Using a multi-country panel of banks, the authors study whether better capitalized banks fared better in terms of stock returns during the financial crisis. They differentiate among various types of capital ratios: the Basel risk-adjusted ratio; the leverage ratio; the Tier I and Tier II ratios; and the common equity ratio. They find several results: (i) before the crisis, differences in capital did not affect subsequent stock returns; (ii) during the crisis, higher capital resulted in better stock performance, most markedly for larger banks and less well-capitalized banks; (iii) the relationship between stock returns and capital is stronger when capital is measured by the leverage ratio rather than the risk-adjusted capital ratio; (iv) there is evidence that higher quality forms of capital, such as Tier 1 capital, were more relevant. They also examine the relationship between bank capitalization and credit default swap (CDS) spreads.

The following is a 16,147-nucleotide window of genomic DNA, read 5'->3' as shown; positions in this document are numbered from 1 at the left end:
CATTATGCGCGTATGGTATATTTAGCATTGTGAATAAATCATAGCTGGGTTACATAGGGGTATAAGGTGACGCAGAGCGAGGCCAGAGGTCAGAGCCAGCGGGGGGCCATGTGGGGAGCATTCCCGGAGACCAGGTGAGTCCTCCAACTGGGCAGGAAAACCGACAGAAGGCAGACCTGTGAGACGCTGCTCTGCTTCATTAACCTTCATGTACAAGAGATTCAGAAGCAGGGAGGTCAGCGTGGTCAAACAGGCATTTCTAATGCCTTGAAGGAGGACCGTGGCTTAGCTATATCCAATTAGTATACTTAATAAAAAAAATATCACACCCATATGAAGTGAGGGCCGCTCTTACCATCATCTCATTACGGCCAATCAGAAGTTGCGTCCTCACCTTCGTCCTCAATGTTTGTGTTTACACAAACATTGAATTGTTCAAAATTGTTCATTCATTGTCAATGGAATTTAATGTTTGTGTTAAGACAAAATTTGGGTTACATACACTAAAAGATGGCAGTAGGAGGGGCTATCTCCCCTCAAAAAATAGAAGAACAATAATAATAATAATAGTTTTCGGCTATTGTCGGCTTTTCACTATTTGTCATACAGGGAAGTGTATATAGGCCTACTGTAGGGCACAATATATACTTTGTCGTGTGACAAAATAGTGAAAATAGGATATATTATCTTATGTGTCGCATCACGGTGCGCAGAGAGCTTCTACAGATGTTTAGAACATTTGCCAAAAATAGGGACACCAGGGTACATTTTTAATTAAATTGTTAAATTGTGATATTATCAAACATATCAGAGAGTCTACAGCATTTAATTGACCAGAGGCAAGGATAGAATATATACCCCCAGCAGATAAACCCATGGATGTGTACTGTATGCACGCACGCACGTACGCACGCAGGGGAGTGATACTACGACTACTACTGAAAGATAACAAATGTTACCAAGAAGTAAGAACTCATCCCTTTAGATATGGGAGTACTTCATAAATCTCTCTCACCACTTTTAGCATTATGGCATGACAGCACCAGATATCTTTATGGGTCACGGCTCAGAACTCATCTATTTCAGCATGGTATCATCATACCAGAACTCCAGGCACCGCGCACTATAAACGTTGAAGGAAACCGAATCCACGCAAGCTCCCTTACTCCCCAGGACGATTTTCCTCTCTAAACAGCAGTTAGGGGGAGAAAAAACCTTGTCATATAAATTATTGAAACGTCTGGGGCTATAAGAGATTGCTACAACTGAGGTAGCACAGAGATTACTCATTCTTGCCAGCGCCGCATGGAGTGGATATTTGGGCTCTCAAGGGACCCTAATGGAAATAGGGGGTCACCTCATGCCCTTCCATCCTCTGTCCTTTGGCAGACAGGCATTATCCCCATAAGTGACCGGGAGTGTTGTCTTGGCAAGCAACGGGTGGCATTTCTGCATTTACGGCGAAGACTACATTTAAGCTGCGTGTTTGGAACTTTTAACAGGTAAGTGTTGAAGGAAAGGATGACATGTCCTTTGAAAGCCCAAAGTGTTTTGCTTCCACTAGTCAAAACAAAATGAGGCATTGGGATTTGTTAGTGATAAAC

Demirguc-Kunt, A.; Detragiache, E.; Merrouche, O. Bank Capital: Lessons from the Financial Crisis. Policy Research Working Paper 5473. World Bank, Washington DC, USA (2010) 34 pp.